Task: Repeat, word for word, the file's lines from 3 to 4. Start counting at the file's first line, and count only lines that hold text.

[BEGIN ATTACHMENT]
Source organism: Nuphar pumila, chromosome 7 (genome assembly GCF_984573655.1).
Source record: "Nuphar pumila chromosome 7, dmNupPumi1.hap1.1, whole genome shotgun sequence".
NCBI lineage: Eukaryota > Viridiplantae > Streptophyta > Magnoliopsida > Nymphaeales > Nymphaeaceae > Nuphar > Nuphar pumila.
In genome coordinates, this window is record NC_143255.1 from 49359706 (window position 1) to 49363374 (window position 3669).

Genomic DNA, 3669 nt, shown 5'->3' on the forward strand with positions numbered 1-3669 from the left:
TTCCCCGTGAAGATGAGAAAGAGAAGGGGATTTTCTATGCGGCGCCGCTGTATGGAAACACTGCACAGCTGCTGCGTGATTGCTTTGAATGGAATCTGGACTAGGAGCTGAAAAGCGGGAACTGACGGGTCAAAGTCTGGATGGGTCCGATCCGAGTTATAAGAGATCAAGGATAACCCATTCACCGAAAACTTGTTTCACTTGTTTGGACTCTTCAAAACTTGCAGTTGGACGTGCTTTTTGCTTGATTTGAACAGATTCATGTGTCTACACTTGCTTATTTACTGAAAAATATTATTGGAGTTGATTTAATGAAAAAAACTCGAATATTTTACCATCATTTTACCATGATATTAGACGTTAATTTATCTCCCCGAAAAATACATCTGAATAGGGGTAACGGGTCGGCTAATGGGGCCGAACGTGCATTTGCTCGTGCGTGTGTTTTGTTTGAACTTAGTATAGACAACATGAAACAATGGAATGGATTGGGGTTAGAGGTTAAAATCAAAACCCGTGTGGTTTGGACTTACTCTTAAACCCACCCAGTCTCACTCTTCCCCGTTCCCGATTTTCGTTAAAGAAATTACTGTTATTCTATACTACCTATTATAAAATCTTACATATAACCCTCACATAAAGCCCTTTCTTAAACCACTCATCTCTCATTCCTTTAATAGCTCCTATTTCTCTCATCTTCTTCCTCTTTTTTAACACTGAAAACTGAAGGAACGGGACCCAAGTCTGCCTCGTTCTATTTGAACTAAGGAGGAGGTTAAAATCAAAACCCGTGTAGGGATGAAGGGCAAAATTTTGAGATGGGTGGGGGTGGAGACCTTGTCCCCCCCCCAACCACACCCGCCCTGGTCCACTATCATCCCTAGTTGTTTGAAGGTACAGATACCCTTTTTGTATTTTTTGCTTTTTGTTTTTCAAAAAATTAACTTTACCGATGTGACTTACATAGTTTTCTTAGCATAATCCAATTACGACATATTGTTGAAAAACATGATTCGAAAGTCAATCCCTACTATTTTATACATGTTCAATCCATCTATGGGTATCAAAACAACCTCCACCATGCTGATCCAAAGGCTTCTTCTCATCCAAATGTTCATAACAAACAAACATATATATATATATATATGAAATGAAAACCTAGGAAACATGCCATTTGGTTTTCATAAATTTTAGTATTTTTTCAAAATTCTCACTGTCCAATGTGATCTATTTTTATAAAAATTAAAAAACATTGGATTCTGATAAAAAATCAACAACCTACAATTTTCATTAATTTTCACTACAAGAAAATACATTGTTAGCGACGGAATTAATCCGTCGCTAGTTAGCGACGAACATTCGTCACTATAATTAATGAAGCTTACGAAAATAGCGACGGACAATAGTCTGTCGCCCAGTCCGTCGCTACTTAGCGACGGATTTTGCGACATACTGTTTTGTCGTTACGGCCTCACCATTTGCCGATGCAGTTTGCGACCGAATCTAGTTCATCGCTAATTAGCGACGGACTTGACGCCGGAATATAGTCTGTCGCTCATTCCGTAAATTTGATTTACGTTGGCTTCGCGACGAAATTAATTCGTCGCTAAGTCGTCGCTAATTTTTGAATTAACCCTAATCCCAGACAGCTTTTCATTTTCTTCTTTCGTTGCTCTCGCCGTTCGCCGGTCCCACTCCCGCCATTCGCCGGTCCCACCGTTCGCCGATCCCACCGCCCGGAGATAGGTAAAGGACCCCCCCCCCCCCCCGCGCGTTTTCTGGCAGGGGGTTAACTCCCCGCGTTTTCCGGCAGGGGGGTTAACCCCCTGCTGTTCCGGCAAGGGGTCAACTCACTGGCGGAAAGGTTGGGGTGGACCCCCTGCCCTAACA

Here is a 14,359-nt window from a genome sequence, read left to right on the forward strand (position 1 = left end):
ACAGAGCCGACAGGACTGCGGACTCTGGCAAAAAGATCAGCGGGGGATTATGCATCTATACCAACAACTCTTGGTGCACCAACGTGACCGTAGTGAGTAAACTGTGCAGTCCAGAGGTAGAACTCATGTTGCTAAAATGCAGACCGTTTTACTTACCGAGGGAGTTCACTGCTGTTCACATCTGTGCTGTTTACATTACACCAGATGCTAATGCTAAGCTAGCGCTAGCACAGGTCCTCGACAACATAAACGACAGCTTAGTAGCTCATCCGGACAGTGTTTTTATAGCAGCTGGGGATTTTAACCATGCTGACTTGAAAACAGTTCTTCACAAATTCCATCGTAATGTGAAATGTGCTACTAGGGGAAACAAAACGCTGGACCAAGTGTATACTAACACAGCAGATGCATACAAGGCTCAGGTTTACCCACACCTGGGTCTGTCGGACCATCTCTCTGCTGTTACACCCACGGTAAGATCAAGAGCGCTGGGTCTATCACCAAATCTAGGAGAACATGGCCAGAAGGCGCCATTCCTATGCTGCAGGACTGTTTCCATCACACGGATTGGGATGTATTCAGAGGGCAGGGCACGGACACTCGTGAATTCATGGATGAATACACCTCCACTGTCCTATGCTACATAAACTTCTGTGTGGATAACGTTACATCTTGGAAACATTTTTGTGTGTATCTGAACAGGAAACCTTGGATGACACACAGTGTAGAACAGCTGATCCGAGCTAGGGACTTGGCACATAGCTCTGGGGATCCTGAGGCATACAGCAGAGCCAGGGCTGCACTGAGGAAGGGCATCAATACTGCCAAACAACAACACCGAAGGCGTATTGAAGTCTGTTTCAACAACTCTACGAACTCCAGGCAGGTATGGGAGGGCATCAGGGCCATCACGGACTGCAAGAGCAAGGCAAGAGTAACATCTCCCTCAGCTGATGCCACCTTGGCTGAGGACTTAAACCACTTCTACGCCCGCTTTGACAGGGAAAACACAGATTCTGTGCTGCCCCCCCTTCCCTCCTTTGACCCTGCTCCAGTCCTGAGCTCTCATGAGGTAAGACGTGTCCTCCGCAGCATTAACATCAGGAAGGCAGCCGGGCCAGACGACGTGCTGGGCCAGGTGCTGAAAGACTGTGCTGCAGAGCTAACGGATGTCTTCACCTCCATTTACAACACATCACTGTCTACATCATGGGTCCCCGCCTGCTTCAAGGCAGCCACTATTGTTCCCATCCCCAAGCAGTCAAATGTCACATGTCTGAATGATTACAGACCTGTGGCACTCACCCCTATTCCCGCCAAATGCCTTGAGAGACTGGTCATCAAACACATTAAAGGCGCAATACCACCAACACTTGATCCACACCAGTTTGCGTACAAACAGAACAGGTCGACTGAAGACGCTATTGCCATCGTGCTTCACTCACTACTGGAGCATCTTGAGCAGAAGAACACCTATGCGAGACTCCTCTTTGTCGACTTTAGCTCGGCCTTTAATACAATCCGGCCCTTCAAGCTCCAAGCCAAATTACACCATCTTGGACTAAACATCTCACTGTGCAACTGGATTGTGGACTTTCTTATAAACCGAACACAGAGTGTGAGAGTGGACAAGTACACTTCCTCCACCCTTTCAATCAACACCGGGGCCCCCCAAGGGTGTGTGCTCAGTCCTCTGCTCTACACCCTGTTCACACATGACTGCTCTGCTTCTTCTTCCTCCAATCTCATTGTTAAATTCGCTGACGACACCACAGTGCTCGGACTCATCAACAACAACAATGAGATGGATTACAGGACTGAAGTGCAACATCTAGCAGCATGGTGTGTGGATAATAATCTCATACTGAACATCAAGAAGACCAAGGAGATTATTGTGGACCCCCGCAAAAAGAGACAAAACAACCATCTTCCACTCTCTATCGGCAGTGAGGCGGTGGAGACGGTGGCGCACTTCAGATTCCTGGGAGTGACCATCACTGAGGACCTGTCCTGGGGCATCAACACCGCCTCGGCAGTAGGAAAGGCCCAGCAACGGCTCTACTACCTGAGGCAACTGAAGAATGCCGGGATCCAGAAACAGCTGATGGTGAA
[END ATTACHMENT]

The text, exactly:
NCBI lineage: Eukaryota > Viridiplantae > Streptophyta > Magnoliopsida > Nymphaeales > Nymphaeaceae > Nuphar > Nuphar pumila.
In genome coordinates, this window is record NC_143255.1 from 49359706 (window position 1) to 49363374 (window position 3669).